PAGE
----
By Emily Brainard, Army Flier StaffAugust 13, 2010
FORT RUCKER, Ala. -- A former Army air traffic controller, now a Federal Aviation Administration official, came back here Aug. 6 to visit where his career started three decades ago and to motivate Soldiers in training.
Gregory Moore spoke to a graduating advanced individual training class and current ATC students during his Fort Rucker tour.
He graduated from the former 93H air traffic control operator course here, in March 1976 as a private first class. Since separating from the Army in 1979 as a sergeant, Moore has worked at the FAA, where he is currently the headquarters liaison on the Commander's Staff for Western Air Defense Sector. His home office is in Washington, D.C.
Moore said he was excited to return, having last set foot on Fort Rucker about 30 years ago when he was assigned to Cairns Army Airfield. He decided to visit on his way to conducting FAA business in the Gulf Coast.
"I am finally able to give back to the Army what the Army gave to me," he told ATC Soldiers. "(The) proudest moment (of my career) was here today because this is where I started."
He told graduates and students his passion for air traffic control began during his youth. Moore joined the military at age 21 to pursue that dream.
"I used to love to watch airplanes land and take off. It amazed me," he said. "It's like a light came on. I loved (air traffic control). I couldn't get enough of it."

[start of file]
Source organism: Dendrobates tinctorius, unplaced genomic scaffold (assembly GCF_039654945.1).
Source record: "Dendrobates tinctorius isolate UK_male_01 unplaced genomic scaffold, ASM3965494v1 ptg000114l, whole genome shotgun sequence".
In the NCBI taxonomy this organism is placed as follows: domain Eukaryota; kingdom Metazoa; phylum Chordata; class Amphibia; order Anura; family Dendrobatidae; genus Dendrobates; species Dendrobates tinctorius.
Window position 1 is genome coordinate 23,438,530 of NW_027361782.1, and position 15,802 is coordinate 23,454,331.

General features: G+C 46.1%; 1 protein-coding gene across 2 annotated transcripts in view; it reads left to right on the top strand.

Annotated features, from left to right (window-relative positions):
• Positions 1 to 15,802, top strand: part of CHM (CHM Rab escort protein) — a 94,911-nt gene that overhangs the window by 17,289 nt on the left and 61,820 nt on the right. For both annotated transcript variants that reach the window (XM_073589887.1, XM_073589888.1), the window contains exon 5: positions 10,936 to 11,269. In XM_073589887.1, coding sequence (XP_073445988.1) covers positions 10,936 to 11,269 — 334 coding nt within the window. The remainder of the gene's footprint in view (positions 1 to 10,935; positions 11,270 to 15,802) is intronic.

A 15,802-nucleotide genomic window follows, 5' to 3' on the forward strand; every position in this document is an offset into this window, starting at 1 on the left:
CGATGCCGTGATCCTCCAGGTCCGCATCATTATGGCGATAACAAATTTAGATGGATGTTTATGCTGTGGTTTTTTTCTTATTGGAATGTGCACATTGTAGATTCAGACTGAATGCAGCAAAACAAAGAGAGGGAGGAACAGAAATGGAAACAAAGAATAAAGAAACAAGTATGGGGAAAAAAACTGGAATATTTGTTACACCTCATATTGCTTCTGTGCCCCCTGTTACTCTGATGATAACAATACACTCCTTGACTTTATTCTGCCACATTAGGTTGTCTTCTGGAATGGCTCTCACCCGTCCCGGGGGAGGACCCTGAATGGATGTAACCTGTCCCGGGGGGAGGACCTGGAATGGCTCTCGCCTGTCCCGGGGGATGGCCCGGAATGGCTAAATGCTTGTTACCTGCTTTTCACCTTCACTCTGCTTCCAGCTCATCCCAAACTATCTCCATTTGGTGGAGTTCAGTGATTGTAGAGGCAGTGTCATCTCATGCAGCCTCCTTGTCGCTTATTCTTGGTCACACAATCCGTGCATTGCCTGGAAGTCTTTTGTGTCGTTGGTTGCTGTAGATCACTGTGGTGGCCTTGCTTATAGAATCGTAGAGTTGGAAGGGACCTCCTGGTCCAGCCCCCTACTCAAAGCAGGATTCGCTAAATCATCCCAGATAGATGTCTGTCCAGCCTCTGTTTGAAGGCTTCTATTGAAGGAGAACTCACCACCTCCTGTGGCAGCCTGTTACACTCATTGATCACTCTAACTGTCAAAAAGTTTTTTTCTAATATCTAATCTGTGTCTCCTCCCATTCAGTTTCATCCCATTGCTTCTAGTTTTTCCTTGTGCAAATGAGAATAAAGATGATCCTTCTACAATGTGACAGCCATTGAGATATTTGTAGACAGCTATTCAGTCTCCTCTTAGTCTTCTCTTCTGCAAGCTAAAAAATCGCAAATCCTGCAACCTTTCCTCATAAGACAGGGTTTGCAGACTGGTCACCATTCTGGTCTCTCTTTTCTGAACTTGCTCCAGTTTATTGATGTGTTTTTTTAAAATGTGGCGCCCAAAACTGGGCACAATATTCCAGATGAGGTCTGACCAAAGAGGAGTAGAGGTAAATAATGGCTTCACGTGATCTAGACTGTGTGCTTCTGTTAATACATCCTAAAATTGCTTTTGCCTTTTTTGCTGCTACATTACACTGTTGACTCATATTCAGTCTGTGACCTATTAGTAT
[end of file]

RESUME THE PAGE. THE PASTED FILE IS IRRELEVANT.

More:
Moore advised the young Soldiers that teamwork, communication, confidence and having fun are important aspects of a successful ATC unit.
"You're a Family. You depend on each other in order to excel in what you do," he said.
Moore called his visit "very emotional," and attributed his successful 29-year FAA career to the training he received here many decades ago.
"The training was superb in (the) schoolhouse and (at) Cairns tower. It's a diverse and busy airport. It gave me a quick jumpstart into air traffic," he said.
Some AIT students said they were excited to hear Moore's story and glean important ATC information from him.
"You could tell it meant a lot to him (to visit here)," said Pfc. Sarah Luchetsky, A Company, 1st Battalion, 13th Aviation Regiment. "It makes me see the future, that one day I could be in his position. He's definitely an inspiration. To see someone stick with ATC that long and see how rewarding it is for him (encouraged me)."
Spc. Richard Shrader, also of A Co., said he was inspired by Moore's Army career, and hopes to serve for a long time.
"He gave me more encouragement to stay on my path with the military," Shrader said.
Leaders said they invited Moore to speak at the graduation upon finding out about his intentions to visit Fort Rucker "so that the students could associate goals and achievements of what they can also accomplish," said Air Operations Training Committee Chief Sgt. Maj. Todd Schmidt.
"The students related immediately, knowing he had also been where they are now," he said. "(Moore) sparked hope, goals and the reality that they can also achieve a promising career in Aviation."